Those situations are less common now thanks to our “pet profile” function. Before any service provider accepts an order, he/she gets to see a profile of the pet, which includes photos, instructions of care and other details. For example, a horse owner can upload a picture of his horse even though he selects “dogs” or “cats” in the first step of the booking system.

We also encourage pet owners to specify the animal type next to their pet name. Pet owners love that, because it helps them find people who are specifically interested in sitting that type of pets.

Before Rover, you were a manager at Microsoft for several years. What made you want to leave the corporate world to start a dog walking app?
I was a general manager at Microsoft for three and a half years. But that was kind of an accident, because I joined Microsoft through a startup acquisition (Atlas). I’m always an entrepreneur at heart. I love starting businesses and building stuff. So, it was natural for someone like me to get back to the startup land and build something from scratch.

I left Microsoft in 2011 with that desire and joined a local venture capital firm called Madrona as a resident entrepreneur. Then, as I was working on a couple different ideas on online marketplaces in the media space, one of the partners there said, “How about an online marketplace for dogs?”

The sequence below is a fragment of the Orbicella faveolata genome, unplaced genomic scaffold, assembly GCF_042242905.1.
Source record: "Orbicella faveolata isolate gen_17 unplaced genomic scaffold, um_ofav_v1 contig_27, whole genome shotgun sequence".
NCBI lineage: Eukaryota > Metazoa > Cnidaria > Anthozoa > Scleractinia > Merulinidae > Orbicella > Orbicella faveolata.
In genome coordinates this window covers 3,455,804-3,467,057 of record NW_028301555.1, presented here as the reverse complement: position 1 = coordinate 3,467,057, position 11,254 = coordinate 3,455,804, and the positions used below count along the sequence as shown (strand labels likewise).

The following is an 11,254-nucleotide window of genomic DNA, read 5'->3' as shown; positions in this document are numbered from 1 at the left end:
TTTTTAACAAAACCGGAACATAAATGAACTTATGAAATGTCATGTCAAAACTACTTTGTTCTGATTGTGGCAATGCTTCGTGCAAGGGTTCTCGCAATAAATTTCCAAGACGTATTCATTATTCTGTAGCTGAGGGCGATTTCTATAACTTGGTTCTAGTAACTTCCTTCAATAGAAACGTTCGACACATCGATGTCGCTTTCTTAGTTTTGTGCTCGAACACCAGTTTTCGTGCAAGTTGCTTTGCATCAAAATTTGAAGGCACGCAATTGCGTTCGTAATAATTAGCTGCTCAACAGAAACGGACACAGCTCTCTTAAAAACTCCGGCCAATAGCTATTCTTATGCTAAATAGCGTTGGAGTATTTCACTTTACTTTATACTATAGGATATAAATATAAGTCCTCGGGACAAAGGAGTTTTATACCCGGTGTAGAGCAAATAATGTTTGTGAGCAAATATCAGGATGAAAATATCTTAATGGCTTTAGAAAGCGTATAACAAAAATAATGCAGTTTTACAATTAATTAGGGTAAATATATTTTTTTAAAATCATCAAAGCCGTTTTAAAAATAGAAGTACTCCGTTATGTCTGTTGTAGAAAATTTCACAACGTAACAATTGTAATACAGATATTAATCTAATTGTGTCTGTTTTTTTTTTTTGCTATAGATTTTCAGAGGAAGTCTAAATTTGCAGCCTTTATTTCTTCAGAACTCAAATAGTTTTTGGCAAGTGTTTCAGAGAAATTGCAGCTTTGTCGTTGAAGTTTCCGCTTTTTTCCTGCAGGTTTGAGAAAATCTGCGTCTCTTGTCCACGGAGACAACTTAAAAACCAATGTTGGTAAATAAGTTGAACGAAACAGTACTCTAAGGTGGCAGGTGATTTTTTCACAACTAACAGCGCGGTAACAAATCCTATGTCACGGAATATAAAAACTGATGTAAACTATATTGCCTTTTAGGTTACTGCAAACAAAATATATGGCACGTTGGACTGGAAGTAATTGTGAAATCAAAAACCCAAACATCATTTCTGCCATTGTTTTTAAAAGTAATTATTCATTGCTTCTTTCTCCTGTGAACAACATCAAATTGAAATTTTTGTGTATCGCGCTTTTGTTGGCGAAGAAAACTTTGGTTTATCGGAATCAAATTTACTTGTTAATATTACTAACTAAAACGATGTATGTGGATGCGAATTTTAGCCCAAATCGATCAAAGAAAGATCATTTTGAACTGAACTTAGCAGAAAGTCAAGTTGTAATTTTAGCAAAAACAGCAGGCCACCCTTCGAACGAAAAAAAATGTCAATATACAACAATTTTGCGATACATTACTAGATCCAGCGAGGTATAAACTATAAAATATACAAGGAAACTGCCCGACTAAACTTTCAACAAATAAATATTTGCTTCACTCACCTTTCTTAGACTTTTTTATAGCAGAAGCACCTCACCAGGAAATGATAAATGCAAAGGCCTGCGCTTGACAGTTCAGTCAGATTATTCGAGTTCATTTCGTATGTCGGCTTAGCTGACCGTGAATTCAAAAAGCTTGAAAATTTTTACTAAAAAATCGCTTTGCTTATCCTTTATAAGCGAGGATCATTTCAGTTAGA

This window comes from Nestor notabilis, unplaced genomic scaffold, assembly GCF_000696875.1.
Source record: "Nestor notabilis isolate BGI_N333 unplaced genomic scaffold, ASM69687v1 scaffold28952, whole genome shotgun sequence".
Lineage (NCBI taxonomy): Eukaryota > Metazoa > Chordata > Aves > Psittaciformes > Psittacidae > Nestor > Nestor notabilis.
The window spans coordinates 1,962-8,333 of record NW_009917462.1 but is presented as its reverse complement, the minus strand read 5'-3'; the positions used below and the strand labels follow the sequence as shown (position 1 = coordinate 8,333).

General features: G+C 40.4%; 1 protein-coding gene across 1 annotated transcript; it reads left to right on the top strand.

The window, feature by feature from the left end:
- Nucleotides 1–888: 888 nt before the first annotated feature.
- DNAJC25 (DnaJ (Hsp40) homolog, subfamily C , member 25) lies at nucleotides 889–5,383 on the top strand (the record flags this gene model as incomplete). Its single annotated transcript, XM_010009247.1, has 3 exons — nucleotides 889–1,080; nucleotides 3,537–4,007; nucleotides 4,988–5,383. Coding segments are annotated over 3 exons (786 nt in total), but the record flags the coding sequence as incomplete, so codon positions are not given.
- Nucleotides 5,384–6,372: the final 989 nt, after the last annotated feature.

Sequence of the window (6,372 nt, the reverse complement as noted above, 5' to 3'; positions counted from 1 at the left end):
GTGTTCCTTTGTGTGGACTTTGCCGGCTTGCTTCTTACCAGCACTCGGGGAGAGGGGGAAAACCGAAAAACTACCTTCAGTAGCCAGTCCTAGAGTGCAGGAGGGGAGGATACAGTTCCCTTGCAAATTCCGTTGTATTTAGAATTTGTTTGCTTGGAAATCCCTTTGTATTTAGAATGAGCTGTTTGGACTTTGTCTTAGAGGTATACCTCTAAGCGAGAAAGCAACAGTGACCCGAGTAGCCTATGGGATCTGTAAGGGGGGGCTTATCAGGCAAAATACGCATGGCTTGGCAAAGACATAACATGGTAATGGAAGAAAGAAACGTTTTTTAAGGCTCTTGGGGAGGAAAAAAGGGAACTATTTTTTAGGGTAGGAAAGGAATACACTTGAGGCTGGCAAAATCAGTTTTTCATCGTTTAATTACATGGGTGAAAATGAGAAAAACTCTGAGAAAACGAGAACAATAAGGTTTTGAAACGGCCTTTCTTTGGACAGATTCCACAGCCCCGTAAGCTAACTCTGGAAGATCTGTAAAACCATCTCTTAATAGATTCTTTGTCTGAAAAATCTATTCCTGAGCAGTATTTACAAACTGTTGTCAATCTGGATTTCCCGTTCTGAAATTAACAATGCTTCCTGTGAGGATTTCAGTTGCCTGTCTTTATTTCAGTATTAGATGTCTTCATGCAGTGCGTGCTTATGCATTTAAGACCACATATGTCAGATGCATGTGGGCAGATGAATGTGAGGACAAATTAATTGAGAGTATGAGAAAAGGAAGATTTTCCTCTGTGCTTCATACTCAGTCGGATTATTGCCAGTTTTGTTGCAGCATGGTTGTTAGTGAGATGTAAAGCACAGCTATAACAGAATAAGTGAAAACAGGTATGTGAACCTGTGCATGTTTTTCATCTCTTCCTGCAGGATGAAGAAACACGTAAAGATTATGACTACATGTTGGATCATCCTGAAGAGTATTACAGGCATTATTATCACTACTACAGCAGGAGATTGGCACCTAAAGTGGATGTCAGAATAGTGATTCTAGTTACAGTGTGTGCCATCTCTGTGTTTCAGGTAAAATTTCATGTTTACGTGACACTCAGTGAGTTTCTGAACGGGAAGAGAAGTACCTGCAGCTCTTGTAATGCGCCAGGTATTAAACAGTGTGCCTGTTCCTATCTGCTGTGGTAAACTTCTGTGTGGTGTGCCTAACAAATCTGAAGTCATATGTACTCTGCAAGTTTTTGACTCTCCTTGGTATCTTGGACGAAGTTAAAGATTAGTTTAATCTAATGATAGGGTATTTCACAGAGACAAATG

Were you a dog owner at the time?
Yes. “Owner” is a weird term. I would rather say I was owned. My four-pound Pomeranian, Caramel, had me absolutely wrapped around her palms. That little fluff controlled my life in every way.

As a senior executive at the time, every time I had to go on a business trip, I had to go down a list of friends, family and neighbors to take care of Caramel. So I had this problem myself.

My co-founder, Greg Gottesman, originally pitched the idea of Rover as an alternative to kennels. But my view was: I don’t think people like me actually use kennels, because we abhor the idea of having our dogs locked in a cage. After some analysis on this, we found that people like me are roughly 10 times more than people who use kennels.

A Rover employee with her dog.

A Rover employee with her dog. Rover

Last year, pet owners spent $375 million on Rover. Until Rover and other pet-sitting apps came around, most people didn’t realize this was such a huge market. How did you discover this untapped demand? How did you know that a pet sitting app was something people would fall for?